In fact, her accomplishments and status as a role model to many just earned her the coveted title of TIME‘s Entertainer of the Year. But that doesn’t mean she doesn’t still have insecurities, like most people.
“From March to … now!” the “Good as Hell” singer, 31, told the outlet with a laugh, “I was experiencing a little bit of unhappiness. I was not happy with the way I felt to my body.”
“I didn’t feel sexy, and I didn’t know when it was going to end,” Lizzo said. “There were times when I would go onstage and be like, ‘Y’all, I’m not going to lie. I’m not feeling myself.’ Sometimes I’d break down and cry.”
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That willingness to be vulnerable with her fans paid off, as they were more than happy to give her even more positive reinforcement when she needed it most.
“Sometimes the audience would just cheer to make me feel better,” Lizzo said. “I was getting sick a lot. I was like, ‘What the f— is going on? I need to fall back in love with my body.’ “
“I think it’s healthy to have a relationship with your naked body, even if no one ever sees it,” she shared. “But I’ve always felt the need to share it.”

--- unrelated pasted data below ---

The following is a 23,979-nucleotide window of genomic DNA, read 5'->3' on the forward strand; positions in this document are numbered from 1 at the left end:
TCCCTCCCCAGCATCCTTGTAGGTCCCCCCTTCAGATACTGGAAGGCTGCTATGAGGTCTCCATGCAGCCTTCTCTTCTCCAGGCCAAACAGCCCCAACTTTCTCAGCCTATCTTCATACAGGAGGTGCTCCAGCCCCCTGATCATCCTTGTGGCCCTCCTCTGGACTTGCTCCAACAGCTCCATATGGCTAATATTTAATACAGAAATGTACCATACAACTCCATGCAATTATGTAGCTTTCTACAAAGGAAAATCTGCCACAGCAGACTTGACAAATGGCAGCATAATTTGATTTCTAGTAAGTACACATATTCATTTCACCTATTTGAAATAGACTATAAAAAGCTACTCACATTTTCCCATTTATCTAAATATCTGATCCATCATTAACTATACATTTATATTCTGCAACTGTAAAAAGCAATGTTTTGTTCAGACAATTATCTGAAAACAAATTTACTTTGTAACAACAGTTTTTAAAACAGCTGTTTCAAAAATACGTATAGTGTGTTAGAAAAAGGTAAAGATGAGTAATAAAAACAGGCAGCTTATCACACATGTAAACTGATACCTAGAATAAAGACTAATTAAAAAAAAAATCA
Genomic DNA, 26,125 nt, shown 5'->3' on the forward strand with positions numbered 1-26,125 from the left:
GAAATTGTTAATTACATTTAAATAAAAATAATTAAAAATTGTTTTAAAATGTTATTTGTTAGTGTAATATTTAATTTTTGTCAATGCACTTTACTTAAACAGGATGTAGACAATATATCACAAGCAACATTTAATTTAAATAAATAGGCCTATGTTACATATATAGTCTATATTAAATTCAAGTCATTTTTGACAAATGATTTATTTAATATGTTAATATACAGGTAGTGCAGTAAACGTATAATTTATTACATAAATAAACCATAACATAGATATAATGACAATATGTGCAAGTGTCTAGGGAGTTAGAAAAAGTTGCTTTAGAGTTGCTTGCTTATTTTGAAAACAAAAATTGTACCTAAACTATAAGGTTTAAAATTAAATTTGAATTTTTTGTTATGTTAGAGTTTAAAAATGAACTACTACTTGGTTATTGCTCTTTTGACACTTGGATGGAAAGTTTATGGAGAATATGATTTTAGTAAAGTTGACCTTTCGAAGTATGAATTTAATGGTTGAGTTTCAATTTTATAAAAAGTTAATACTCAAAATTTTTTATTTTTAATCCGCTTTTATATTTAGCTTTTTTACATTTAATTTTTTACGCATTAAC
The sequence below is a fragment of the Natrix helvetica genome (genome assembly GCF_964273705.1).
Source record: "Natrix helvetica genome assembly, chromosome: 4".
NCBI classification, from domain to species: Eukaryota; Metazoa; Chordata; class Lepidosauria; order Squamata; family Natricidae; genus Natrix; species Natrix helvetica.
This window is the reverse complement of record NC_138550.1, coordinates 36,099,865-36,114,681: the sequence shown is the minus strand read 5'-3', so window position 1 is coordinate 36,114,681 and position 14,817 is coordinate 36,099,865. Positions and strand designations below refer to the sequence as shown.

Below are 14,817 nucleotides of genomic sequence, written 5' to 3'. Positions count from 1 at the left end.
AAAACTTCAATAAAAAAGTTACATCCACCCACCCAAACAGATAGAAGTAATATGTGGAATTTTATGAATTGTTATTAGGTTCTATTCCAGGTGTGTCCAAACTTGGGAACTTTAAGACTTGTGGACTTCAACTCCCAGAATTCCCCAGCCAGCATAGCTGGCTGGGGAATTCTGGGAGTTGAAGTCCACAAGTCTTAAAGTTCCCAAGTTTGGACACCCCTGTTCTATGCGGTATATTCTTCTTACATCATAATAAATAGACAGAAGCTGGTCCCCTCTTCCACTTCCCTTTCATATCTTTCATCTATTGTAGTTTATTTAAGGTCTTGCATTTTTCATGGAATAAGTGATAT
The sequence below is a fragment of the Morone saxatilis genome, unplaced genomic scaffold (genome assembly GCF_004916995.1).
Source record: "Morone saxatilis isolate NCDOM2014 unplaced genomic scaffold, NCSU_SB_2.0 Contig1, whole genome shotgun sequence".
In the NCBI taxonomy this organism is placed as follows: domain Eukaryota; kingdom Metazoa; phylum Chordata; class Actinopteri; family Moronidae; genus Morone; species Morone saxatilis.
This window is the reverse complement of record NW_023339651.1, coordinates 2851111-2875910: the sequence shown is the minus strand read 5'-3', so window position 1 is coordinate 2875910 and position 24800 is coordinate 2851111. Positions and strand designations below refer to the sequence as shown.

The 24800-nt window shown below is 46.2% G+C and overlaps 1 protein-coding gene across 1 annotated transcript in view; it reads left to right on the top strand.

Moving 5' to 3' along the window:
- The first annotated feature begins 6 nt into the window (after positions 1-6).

The powerhouse singer pays no mind to naysayers when it comes to her body or her career trajectory because she knows she worked for, and deserves, what she has.
“I have to bite my tongue on certain things,” she told TIME. “When people challenge my talent, they challenge whether I deserve to be here. They challenge my blackness. I’m like, ‘Oh! I can easily just let your ass know right now in 132 characters why you’re f—ing wrong.’ “
But despite her success, she was never looking to be recognized everywhere she goes. “I didn’t want to be famous,” Lizzo said. “I wanted to be like Brandon Boyd from Incubus! I just want to go to the farmers’ market.”